Political Intelligence

by Don Morley and David Bancroft-Turner

Communicating – the first key skill

Communication skills are comprehensively covered elsewhere in this resource (Rapport, Listening Skills, Questioning Skills, for instance. What follows here should be used as a reminder of the key communication skills applicable to practising positive politics. Also included are some highly practical suggestions as to how you might go about using these skills in the workplace.

Information gathering

Before looking at specific communicating behaviours, there is another angle that you need to consider. You need to identify where to obtain ‘political’ information. A broad-based network is one way in which the politically intelligent keep their ear to the ground in order to tap information flows.

It is equally important, however, to identify those people who always seem to be better informed than their position would imply. We all know about chauffeurs who apparently know every thing on account of their constant ferrying of senior executives. But how about the person who travels daily on the train with a senior member of staff? What about the PAs and secretaries to functional heads?

There are always those in any organisation who habitually seem to be one step ahead of the formal announcement. Either learn how they do it or, at the very least, get into their circle. This may mean sitting with them in the canteen, for example, or joining the same project team.

There are also places to which information seems to be drawn like a magnet. These days, the IT function seems to be a crucial hub of information. There will be a constant stream of projects in this area, all addressing the shape of the organisation to come. The IT department is therefore an excellent source of future-orientated information for those who can get ‘tapped in’ or involved.

We all have a different start point and no two organisations are identical. One thing is common, however, and it’s this: those with political intelligence recognise the importance of these strategies and work hard to ensure they are never surprised.

Striking the right balance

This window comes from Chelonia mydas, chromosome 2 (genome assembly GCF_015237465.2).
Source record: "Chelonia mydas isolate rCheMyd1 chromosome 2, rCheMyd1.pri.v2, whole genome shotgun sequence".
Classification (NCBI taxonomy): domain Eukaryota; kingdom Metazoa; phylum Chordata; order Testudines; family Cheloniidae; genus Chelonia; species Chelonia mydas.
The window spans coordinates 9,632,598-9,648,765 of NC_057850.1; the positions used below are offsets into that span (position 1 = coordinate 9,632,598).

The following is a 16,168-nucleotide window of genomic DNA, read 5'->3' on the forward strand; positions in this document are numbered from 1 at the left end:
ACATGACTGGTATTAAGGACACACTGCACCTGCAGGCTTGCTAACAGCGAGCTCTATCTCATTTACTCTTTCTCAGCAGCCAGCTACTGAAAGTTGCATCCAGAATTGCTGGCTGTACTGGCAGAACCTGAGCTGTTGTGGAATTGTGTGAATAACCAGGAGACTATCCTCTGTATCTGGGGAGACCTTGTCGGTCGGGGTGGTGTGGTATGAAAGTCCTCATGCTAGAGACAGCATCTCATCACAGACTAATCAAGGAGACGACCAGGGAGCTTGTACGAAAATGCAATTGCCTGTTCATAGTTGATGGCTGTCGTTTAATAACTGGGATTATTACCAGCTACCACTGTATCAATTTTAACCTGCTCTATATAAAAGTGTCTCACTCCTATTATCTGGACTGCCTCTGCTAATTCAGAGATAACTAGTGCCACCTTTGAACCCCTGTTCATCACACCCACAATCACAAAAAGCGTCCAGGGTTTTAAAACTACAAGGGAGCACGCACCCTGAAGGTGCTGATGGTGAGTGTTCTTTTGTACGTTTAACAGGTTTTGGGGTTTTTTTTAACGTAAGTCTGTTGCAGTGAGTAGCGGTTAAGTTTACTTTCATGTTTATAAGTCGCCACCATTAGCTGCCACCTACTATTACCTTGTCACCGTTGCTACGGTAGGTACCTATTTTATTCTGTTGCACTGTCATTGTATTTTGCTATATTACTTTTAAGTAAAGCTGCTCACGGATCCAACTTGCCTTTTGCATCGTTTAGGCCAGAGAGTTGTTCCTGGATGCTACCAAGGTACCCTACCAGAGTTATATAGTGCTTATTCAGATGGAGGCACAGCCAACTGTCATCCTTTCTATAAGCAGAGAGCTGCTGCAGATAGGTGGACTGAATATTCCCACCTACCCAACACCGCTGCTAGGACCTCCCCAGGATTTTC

Remember, we have two ears and only one mouth...

Listening

  1. It is a myth that the best politicians are the ones who do all the talking. The truly shrewd operators know the value of acquiring information and the viewpoints of others.
  2. They avoid ‘jumping in’ before the whole message or the emotion has been imparted. They want to know exactly what the resistance is and where it might come from.
  3. They use pauses to encourage and ‘tease out’ information from the other party. In this way, they gain insights that can be vital in securing collaboration or support.

Questioning

  1. The golden rule is that you must understand the other person and their position before attempting to get them ‘on side’.
  2. Use probing questions, particularly open ones, to gather information.
  3. Get all the facts by using clarifying, reflecting and paraphrasing techniques to ensure accuracy.
  4. Recognise that leading questions may be interpreted as a trick to get premature agreement.
  5. Preface your question with a statement about why you want or need to know the answer to your query. It will remove mistrust or lack of response caused by a fear of potential implications.
  6. At all costs avoid letting a conversation sound like an interrogation. This will only breed suspicion and resistance.

More clues to better communication

  • When asked a question, answer it but don’t waffle – waffling suggests that you are attempting to hide something or manipulate the facts.
  • Be clear in your own mind why you are having a conversation. Ask yourself, ‘What do I want to achieve/get out of this meeting?’
  • Learn to take and accept criticism; avoid becoming defensive and taking it personally. Burns was right, ‘O the gift to see ourselves as others see us.’ Being seen to accept criticism and seeking feedback are definitely ‘owl’ behaviours.
  • Never ever say one thing to one person and another to somebody else – trust will reduce considerably.
  • Build a positive reputation by effective communication/presentation.
  • Maintain suitable eye contact – looking away and staring are both inappropriate.
  • Develop a firm, but not vice-like, handshake.
  • Actively listen, nod and say, ‘uh huh/really/wow/I see/I hear you’ or make similarly affirming comments.
  • Grooming – taking care with hair, clothes, shoes and facial hair – may be very important in some situations.
  • Talk about your successes – you don’t have to brag, but use assertive behaviour. For example, in the lift you might say to a colleague, ‘Did you know I have recently... done/achieved/been involved in...?’
  • Avoid jargon. It can cause confusion and may give the impression of arrogance.
  • Always try to put yourself in the other person’s shoes; find out and understand what life looks like from their perspective. They will be much more forthcoming.
  • The grapevine is an important source of information, so make sure you are tuned in at all times.
  • Be straightforward about what you want and what you expect from others. Divulge information, offer facts and figures, and think aloud. Our culture tells us to do the opposite, but withholding information and failing to share it might easily give the impression to others that you are a ‘fox’.
  • Be aware of email politics. Avoid misunderstandings by making it clear why others are being copied in. Note that blind copies may be seen as underhand and trust can easily be jeopardised.

Above all, remember that openness creates trust. Trust creates effective relationships. Effective relationships give you allies. Allies give you a big advantage in achieving goals.